Last year broke my Super Bowl-less streak of eleven years as my friend Ryan invited me over to his house for a Super Bowl party, the first one I'd actually sat down and watched since Denver and Green Bay played in 1999, my final year at Oregon State.
This year, though, I resumed the streak and finished reading Charles Ferguson's exceptional book, "Predator Nation." This book is a follow up to his Academy Award winning documentary Inside Job, which exposed the highly corrupted system between Wall Street, academia, and both political parties.
Predator Nation, written in the Spring of 2012, goes even deeper than Inside Job as Ferguson uncovers many of the mortgage frauds committed by the large Wall Street banks that are currently working their way through the courts, where mortgage investors like pension funds or the monoline insurers like MBIA or AMBAC, who insured the mortgage bonds based on the false information supplied by the originating Wall Street banks, are proceeding through the judicial process, which will most likely result in the banks paying out huge sums due to the overwhelming evidence against them.
The email conversations by the bankers are pretty damning and show that nearly every single bank was fully aware that they were selling garbage loans that would fail while misrepresenting and withholding vital information discovered in due diligence examinations by outside DD contractors, who were finding up to 85% of loans in a given pool to be defective. (Stuff like a cashier at Burger King claiming to earn $7,500/mo would be considered one example of defective).
Yet, with all the laughing and joking in company emails that the loans were garbage while telling investors and bond insurers about the exhaustive underwriting scrutiny and exceedingly high quality of the subprime loans in the mortgage bond security, why the hell hasn't the US Government filed any fraud cases against individuals at the banks or against the banks?
Well, this is where Ferguson goes beyond Inside Job. He shows how the laws have been gutted over the past thirty years to minimize white collar financial fraud. He shows how the financial services industry copied the playbook of the complacent and non-innovative American manufacturing industry in the 1970s and 1980s, whose management realized it was far more personally profitable to pay academics to write junk research reports that would "prove" to politicians that protecting an oligopoly or monopoly in certain industries (think AT&T, Steel, Big Three Automakers) was far superior than allowing far more innovative or efficient competitors entry into the market.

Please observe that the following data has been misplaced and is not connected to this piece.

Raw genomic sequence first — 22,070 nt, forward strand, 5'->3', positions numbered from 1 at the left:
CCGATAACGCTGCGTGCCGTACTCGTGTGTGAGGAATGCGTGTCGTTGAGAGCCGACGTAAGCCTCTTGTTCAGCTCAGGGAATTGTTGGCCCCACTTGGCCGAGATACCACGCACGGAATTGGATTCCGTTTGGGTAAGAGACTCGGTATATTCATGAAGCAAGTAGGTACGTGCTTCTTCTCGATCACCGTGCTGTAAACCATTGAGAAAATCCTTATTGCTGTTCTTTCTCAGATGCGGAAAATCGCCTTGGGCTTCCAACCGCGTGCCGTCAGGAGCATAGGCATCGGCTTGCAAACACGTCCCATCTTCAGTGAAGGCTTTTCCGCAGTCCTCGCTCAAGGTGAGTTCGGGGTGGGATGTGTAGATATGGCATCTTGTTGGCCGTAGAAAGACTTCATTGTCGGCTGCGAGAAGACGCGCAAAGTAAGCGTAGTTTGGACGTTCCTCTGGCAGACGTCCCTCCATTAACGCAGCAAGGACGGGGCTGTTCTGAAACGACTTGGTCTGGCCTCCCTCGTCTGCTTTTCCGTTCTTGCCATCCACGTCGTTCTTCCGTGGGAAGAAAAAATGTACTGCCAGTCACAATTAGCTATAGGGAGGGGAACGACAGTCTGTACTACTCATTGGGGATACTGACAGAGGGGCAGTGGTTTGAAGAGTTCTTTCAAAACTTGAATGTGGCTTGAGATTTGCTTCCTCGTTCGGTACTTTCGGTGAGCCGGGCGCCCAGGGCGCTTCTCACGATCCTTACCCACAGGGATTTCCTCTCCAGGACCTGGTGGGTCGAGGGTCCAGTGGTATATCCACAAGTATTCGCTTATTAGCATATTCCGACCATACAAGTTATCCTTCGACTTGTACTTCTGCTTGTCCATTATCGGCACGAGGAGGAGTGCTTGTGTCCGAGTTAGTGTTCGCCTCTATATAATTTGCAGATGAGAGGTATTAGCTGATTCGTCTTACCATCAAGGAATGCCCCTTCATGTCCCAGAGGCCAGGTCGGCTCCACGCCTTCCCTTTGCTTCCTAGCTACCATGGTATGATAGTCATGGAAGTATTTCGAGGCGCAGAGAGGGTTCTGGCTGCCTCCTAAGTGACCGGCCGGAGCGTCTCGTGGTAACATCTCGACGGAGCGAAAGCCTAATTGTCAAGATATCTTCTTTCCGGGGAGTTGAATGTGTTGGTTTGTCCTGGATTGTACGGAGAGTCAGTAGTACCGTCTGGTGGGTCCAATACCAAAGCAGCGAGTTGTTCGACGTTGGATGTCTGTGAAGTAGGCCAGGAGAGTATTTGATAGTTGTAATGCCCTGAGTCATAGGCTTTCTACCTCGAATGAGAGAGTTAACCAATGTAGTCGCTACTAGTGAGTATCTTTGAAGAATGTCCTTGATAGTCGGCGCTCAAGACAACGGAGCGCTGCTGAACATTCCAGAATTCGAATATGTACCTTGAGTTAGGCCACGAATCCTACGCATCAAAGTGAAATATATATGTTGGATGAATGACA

Taking it one step further, low paid and industry friendly politicians could look forward to earning up to ten times their government salary by becoming a lobbyist or working for an industry funded think tank after they left office.
The top ten banks and insurers in the financial services industry are an oligopoly cartel who "invests" 1% of its profits into lobbying politicians and paying top economists to write research reports that tout the virtues of self-regulation, claiming that the market will drive out the bad actors, when in fact, the opposite is true that the market will copy the bad actors because that's where the massive profits are generated.
With evidence of fraud during the manufacturing of the mortgage bubble so pervasive, why is it that the Obama Administration continues to claim that it's nearly impossible to prove fraud against the bankers and banks themselves?
Easy. Most of his top appointees and advisers came from the banking industry or were white collar crime defense attorneys who represented the Wall Street banks and will go back to their old firms after leaving their government position. Or, they're discredited policy makers like Larry Summers or Tim Geithner, who've been plying their trade as conflicted cheerleaders to big finance. Summers bounces back and forth from academia, government, and hedge funds, reaping millions each year in income, giving speeches about the virtues of an ever-expanding unchecked financial system, even though what he's promoting blew itself up and took down the rest of the world economy with it.
Obama didn't appoint one single economic dissenter to the status quo to advise him besides former Fed Chairman Paul Volcker, who advocated a return to a modern version of Glass Steagall, separating commercial and investment banking, which the banks and their lobbying dollars have watered down and delayed becoming law. This law will most likely never see the light of day.
We won't see prosecutions from the Obama Administration because the foxes are running the hen house. Sadly, I believe, it will take another massive blowup in the financial system to get the reforms that the public demanded and should have received in 2008 and that the Occupy movement has continued to demand.
Ferguson's book is a must read for anyone who wants to understand why modern America feels like an endless PR charade, where everyone knows that the government and big business are lying and colluding to pass laws and policies that benefit the top 1% of the top 1%, or about 27,000 people, even though they use the media and the two party system, who differ on moral or social issues but completely agree on expanding inequality, to make people think that they're looking out for the little guy. Predator Nation will help people put the pieces of the puzzle together as to how we got here, where we are now, and where we're likely to go in the future.